The Herb Walk Interview with Kelly Green

This episode of The Herb Walk Podcast is very close to my heart. I have had the pleasure of being friends with Kelly Green, COO of Refugio Altiplano, for almost 15 years. We met as neighbors on a 5 acre piece of land outside Watsonville, California when I was a graduate student at Five Branches University. Who knew all these years later he would be the proprietor of Refugio Altiplano, a Natural Healing Medicine Center in the Amazon jungle in Peru. 

Kelly’s first trip to Peru 18 years ago led him to Iquitos and unknowingly, Refugio Altiplano. A random encounter at a cafe got him on a boat with a stranger and a lifelong connection to the river, land and people began. Kelly met Jose Huanaquiri, a Mestizo Ayahuascero that is the true custodian of Refugio, on that very first visit and now they share a heartfelt friendship.

As “medical” and ayahuasca tourism becomes more popular there is also a lot of concern and controversy. Unstable guests are permitted to sit in ceremony even when shamans or staff are concerned about their mental stability. There have been some very unfortunate incidents, including the murder of a well-known and respected female shaman who tried to get the murderer arrested by Peruvian police multiple times before he shot her. 

People are not going to stop going to the Amazon to drink ayahuasca, and this is why it is so important that there are places like Refugio Altiplano.  Guests are required to fill out a medical form prior to attending and Kelly and Jose will reject people that do not meet their criteria (many centers don’t reject anyone that has the money to pay). Refugio has a strict policy regarding inappropriate guests and once escorted back to Iquitos, they are not allowed back at the center for any reason. Holding a safe and sacred space for guests is always paramount at Refugio, as they understand the depth of healing that has the potential to occur. 

The staff at Refugio are highly regarded for their compassion and understanding for the experiences the guests are having. The warmth and tenderness that everyone from the guards, to the women in the kitchen, to the shamans, is genuine. They are all available to guests to help with anything you need. The kinship and love that flows from them, from the jungle, from the river, will permeate your soul and stay with you forever.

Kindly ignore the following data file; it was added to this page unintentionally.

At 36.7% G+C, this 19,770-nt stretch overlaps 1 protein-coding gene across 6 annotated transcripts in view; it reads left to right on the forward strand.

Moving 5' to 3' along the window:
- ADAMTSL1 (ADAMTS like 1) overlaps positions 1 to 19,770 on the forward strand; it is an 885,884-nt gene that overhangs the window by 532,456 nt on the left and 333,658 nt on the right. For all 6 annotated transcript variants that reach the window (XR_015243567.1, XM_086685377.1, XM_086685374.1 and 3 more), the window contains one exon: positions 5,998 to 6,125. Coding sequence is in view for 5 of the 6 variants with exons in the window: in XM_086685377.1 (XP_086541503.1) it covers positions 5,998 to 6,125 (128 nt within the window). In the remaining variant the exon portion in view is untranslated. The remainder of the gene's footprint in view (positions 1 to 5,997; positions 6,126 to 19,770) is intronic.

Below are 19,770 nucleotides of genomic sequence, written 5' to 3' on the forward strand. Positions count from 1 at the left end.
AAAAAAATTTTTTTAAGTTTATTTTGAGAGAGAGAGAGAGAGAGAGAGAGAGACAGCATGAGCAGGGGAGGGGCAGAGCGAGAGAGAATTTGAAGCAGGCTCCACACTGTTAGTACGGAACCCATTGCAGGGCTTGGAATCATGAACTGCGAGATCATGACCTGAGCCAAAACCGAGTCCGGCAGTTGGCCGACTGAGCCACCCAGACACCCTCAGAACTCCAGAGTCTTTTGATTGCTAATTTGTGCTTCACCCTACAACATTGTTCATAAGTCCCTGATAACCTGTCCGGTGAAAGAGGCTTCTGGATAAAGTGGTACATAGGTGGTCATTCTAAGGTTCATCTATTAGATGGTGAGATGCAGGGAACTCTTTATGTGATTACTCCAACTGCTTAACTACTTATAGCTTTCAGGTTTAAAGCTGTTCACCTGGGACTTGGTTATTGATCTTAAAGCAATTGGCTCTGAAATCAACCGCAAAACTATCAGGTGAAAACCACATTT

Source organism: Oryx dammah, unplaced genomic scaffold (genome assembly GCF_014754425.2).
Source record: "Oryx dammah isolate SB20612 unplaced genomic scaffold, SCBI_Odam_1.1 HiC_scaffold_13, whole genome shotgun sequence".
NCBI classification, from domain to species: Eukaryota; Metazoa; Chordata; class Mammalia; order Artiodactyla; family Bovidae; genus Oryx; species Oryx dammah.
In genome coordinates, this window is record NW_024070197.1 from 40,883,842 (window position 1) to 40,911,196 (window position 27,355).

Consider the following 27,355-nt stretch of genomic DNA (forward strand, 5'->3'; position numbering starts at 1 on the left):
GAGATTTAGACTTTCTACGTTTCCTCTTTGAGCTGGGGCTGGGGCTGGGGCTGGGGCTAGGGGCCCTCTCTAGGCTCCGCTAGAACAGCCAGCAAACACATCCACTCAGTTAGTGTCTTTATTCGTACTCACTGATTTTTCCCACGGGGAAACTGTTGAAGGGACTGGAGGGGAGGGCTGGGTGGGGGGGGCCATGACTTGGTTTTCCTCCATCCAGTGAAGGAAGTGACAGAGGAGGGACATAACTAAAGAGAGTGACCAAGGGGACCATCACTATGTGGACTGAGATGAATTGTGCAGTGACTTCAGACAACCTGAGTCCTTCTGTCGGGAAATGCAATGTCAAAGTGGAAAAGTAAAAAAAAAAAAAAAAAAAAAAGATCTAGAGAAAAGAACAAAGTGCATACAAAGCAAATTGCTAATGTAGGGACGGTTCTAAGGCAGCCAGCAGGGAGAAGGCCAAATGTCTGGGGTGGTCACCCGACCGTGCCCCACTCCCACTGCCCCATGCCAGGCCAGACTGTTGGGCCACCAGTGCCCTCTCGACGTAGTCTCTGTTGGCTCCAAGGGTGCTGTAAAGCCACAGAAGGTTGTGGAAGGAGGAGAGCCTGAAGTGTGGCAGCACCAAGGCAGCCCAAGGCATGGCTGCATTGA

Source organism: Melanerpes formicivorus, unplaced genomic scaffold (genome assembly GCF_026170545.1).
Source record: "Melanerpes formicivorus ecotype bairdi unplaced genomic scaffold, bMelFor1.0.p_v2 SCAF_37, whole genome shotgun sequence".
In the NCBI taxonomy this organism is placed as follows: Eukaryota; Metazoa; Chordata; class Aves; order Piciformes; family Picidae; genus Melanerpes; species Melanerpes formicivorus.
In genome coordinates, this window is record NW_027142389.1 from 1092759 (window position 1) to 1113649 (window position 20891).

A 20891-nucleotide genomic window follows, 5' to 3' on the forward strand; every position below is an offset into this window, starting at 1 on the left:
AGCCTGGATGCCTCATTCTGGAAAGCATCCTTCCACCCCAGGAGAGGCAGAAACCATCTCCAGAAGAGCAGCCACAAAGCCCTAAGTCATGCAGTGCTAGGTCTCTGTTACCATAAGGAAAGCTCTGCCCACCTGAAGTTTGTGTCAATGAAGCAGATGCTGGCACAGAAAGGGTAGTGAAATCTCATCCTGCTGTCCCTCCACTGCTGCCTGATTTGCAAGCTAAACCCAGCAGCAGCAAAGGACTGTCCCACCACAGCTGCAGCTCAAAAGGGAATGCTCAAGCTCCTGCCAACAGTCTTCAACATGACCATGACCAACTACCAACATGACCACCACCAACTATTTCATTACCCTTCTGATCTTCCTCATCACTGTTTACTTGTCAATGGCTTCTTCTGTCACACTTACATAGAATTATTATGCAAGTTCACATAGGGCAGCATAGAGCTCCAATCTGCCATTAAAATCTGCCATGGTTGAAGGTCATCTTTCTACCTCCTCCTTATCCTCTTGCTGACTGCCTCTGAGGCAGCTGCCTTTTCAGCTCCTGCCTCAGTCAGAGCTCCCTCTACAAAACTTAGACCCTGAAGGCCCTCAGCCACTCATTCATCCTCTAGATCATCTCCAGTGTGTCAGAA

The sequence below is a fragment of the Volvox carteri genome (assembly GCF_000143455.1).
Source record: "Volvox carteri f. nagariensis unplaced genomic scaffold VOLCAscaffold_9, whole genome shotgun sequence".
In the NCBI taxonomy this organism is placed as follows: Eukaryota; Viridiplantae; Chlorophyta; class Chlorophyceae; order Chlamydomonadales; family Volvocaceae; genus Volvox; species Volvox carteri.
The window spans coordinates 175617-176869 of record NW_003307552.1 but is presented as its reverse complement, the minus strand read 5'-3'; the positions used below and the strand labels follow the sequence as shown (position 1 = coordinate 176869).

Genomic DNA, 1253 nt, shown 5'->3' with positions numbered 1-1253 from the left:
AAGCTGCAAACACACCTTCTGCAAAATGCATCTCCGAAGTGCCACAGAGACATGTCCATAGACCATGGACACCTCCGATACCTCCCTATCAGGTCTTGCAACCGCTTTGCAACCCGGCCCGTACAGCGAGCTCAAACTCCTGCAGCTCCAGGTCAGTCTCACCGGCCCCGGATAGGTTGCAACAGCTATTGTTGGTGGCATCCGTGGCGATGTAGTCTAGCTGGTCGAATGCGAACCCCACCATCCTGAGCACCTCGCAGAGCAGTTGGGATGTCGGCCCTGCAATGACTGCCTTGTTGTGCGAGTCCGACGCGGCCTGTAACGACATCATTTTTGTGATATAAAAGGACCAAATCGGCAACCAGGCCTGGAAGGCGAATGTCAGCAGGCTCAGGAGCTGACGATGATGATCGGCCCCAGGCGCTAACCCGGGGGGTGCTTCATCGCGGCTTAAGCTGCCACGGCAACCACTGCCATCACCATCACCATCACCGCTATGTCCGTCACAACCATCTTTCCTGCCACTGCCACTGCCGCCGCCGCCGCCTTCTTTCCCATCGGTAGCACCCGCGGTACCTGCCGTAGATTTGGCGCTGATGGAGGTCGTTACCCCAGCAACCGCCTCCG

If you or someone you know is interested in ayahuasca or traveling to Peru, share this episode so they can learn more.  I suggest listening in a hot damp room surrounding by the sounds of insects to help set the Amazon vibe. If you’ve got mosquitos, even better. 

You can read my blog post on my first experience at Refugio

Listen to my interview from Refugio Altiplano on The Real Dirt Podcast 

With love,

Jessica

when energy flows, wellness grows 

The Myth of Indica and Sativa

One of my biggest pet peeves about the cannabis industry is hearing budtenders (and other people) ask me if I prefer Indica or Sativa. I usually cringe a little and side step the question by saying that doesn’t matter to me, I want to see and smell what you’ve got and then I’ll make my decision.

Sometimes I get irritated and I want to yell, “There is nothing substantial about that question at all!” A few years ago nobody gave a damn whether it was Indica or Sativa. Except for the growers, and now we know we didn’t have the proper understanding of Cannabis species when we spoke about it based on its growth pattern and maturation time.

A couple of weeks ago I was on The Real Dirt Podcast talking to the host, Chip Baker (who also happens to be my husband) about the taxonomy of cannabis and this myth of Indica and Sativa. It was a great episode really going deep into what botanists and ethnobotanists have come to hypothesize about Cannabis. I’m going to go into it a little here, but to hear the juicy details and personal rants, check out the The Taxonomy of Cannabis episode!

The Myth of Indica and Sativa